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Macroscopic types of intrahepatic cholangiocarcinoma and the eighth edition of AJCC/UICC TNM staging system

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Oncotarget. 2017; 8:101165-101174. https://doi.org/10.18632/oncotarget.20932

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Ze-Wu Meng, Wei Pan, Hai-Jie Hong, Jiang-Zhi Chen and Yan-Ling Chen _

Abstract

Ze-Wu Meng1,2,*, Wei Pan1,2, Hai-Jie Hong1,2, Jiang-Zhi Chen1,2 and Yan-Ling Chen1,2

1Department of Hepatobiliary Surgery, Fujian Medical University Union Hospital, Fuzhou, Fujian 350001, People’s Republic of China

2Key Laboratory of Ministry of Education for Gastrointestinal Cancer, Fujian Medical University, Fuzhou, Fujian 350001, People’s Republic of China

*First author

Correspondence to:

Yan-Ling Chen, email: drchenyl@126.com

Keywords: intrahepatic cholangiocarcinoma, macroscopic type, TNM classification, clinicopathological characteristics, prognosis

Received: June 08, 2017     Accepted: August 26, 2017     Published: September 15, 2017

ABSTRACT

The prognosis of patients with intrahepatic cholangiocarcinoma (ICC) is undefined among the different macroscopic types. This study evaluated the viability of the American Joint Committee on Cancer (AJCC) 8th edition staging classification for different macroscopic types. Utilizing the Surveillance, Epidemiology, and End Results (SEER) database, we enrolled a total of 2,679 eligible patients with an estimated 199 periductal infiltrating type of ICC (ICC-PI) patients and 2,480 mass-forming type of ICC (ICC-MF) patients. After conducting a multivariate Cox analysis, we found that the AJCC 8th edition staging system was suitable for ICC-MF patients but not for ICC-PI patients according to cancer-specific survival (CSS) and overall survival (OS). The main reason was the similar hazard ratio (HR) between the ICC-PI patients with stage I and stage II disease according to CSS (HR:0.969, P = 0.949) and OS (HR:0.832, P = 0.703). Moreover, we found that ICC-PI patients in AJCC stage I had a similar HR as ICC-MF patients in AJCC stage II according to CSS (HR: 1.208, P = 0.475) and OS (HR:1.206, P = 0.456). Therefore, we suggested that ICC-PI patients may be defined as T2, which is classified as stage II disease. This suggestion for the AJCC 8th edition staging system would be more suitable for different macroscopic types of ICC but requires further verification in prospective clinical trials.


INTRODUCTION

The incidence and mortality of intrahepatic cholangiocarcinoma (ICC) has prominently increased over the past several decades both in the USA and worldwide [1]. As the second most common liver cancer, ICC is highly malignant and has an extremely poor prognosis [25]. The typical mass-forming (MF) type of ICC is a radial growth pattern that invades into the adjacent liver parenchyma, whereas the periductal infiltrating (PI) type of ICC demonstrates a diffuse and often ill-defined longitudinal growth pattern along the bile duct—an obvious clinicopathological difference with MF-type. The prognostic value of the growth pattern remains controversial, and the significance of this variable has not been compared with that of other prognostic factors [6, 7].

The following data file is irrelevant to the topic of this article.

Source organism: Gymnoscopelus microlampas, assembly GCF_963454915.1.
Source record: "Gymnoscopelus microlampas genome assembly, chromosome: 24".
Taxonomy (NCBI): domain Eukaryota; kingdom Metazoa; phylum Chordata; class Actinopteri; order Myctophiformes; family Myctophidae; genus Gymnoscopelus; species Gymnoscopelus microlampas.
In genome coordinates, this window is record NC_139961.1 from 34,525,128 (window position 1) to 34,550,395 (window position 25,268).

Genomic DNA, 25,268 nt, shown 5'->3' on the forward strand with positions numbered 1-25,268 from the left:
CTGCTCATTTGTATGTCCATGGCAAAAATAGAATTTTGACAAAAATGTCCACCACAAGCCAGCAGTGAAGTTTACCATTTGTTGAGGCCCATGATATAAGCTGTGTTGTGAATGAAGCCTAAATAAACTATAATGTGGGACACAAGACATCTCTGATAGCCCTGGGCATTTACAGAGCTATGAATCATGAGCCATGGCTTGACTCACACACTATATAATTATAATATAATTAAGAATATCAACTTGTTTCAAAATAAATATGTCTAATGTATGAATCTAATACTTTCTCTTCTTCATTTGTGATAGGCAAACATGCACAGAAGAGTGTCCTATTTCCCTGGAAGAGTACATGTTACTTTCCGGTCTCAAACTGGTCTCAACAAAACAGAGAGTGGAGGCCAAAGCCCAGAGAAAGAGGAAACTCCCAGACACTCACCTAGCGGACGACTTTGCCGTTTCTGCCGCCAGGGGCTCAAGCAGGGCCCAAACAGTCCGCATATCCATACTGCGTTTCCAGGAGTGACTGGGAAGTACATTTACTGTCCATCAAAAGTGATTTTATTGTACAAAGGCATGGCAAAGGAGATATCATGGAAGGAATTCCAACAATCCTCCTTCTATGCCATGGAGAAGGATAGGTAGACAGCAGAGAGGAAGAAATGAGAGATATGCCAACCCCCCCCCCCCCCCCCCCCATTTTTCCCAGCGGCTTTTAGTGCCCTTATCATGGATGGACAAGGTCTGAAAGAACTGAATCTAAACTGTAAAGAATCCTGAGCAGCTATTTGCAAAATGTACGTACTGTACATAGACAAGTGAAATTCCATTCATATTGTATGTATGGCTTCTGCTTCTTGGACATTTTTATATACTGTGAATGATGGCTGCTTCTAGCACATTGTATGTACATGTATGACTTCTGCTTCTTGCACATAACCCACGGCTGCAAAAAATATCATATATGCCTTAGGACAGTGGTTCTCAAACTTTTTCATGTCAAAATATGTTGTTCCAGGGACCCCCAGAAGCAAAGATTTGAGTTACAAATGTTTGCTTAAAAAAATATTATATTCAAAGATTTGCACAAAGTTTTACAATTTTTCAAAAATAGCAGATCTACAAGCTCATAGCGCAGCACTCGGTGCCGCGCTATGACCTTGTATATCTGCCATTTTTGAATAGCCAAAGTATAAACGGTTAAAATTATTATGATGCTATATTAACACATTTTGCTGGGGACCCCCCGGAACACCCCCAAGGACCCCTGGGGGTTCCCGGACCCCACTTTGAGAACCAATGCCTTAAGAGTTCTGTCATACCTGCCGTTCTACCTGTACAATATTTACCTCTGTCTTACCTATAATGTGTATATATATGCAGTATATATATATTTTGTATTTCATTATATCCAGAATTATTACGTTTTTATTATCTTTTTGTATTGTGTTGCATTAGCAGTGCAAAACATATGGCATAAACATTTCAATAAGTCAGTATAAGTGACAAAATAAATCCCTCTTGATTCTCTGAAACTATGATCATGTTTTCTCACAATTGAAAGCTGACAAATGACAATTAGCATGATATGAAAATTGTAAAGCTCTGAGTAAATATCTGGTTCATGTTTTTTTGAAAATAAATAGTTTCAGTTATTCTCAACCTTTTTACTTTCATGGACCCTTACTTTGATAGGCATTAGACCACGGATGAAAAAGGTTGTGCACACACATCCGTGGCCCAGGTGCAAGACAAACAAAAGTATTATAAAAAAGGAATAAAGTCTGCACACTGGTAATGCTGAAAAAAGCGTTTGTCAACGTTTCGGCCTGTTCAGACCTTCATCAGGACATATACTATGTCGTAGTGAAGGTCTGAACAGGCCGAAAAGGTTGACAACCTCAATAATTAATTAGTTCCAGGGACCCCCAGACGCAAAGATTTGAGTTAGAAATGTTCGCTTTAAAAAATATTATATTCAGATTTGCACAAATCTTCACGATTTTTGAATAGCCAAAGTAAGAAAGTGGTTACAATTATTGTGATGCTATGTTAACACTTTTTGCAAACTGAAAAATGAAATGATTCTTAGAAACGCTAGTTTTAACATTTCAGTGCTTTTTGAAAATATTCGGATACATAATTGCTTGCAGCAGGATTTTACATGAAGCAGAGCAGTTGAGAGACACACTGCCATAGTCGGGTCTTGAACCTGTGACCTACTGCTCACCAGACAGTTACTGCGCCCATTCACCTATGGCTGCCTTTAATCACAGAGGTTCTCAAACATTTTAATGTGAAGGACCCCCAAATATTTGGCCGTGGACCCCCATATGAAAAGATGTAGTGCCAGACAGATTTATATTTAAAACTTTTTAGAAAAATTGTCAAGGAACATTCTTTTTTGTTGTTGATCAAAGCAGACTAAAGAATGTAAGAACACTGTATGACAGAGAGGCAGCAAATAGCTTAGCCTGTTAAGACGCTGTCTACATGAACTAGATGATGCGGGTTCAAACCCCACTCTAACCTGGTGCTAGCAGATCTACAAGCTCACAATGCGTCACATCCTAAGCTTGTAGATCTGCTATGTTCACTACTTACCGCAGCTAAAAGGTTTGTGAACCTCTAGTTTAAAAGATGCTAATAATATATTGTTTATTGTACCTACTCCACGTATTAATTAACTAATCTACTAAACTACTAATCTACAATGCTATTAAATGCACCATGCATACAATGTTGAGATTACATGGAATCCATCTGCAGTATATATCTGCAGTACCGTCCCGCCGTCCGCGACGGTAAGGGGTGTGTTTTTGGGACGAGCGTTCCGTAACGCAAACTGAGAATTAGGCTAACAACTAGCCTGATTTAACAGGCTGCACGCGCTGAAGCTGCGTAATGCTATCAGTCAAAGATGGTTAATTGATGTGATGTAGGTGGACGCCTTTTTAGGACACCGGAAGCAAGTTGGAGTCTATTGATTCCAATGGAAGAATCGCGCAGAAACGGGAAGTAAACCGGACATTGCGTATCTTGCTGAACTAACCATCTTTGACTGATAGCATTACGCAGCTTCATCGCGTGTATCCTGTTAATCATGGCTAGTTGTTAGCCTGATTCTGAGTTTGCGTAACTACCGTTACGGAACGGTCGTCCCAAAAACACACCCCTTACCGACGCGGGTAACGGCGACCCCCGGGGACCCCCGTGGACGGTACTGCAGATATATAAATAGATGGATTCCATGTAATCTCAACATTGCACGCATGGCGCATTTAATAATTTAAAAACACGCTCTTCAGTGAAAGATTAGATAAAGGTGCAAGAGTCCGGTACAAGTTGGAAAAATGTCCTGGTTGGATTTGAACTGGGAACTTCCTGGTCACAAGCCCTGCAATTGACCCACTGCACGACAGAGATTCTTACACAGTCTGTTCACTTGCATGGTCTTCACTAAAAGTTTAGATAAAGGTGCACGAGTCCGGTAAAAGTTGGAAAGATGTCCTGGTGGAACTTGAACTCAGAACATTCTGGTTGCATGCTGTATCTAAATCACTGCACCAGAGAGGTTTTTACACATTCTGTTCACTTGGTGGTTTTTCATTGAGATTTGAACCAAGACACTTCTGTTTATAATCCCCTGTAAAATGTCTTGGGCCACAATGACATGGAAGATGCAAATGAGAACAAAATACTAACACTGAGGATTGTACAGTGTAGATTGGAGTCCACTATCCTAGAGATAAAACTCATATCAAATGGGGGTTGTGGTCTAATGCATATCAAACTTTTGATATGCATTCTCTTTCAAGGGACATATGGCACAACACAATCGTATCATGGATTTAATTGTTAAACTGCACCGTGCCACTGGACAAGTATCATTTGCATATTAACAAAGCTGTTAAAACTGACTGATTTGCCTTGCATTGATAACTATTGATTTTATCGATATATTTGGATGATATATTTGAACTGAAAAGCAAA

In the 6th edition staging system for hepatic malignancies established by the American Joint Committee on Cancer (AJCC)/Union for International Cancer Control (UICC), ICC staging is identical to that of hepatocellular carcinoma [8]. However, ICC has different carcinogenic mechanisms and biological behavior from hepatocellular carcinoma. Therefore, it was established as its own category in the revised staging system in the AJCC 7th edition staging manual [9], which is mainly derived from research conducted by Nathan et al. [10]. In the 7th edition staging system, the tumor growth patterns of the PI-type were first mentioned as the definition of primary tumor 4 (T4). After that, more research about the PI-type of ICC was reported. Uno M et al. [11] found that the percentage of intrahepatic metastases in ICC-PI patients was significantly lower than ICC-MF patients and that surgery could provide a more favorable outcome in ICC-PI patients. Imai K et al. [12] reported that patients with the PI-type of ICC without hilar invasion tend to have favorable surgical outcomes than patients with the MF-type. In contrast, Dover LL et al. [13] reported that patients with the MF-type of ICC exhibited significantly better survival than patients with the PI-type of ICC after surgical resection. Another study about the prognostic value of T4 (the tumor growth pattern of PI-type) was also reported. In 233 ICC patients who underwent curative resection, Takahiro Uenishi et al. [14] found that the survival curves failed to stratify the patients according to the 7th edition AJCC/UICC T classification because the survival prognoses of T2, T3, and T4 tumors were similar. Therefore, in the 8th edition staging system [7], the T4 category, which described the PI-type of ICC, was eliminated due to the controversial prognostic value of the growth pattern [6, 1517]. The differences between the AJCC 6th, 7th and 8th edition staging manuals are described in Table 1.

Table 1: Different AJCC staging definitions for intrahepatic cholangiocarcinoma based on the AJCC 6th edition (2004), AJCC 7th edition (2010) and AJCC 8th edition (2017) staging systems

AJCC staging classification (6th edition, 2004)

AJCC staging classification (7th edition, 2010)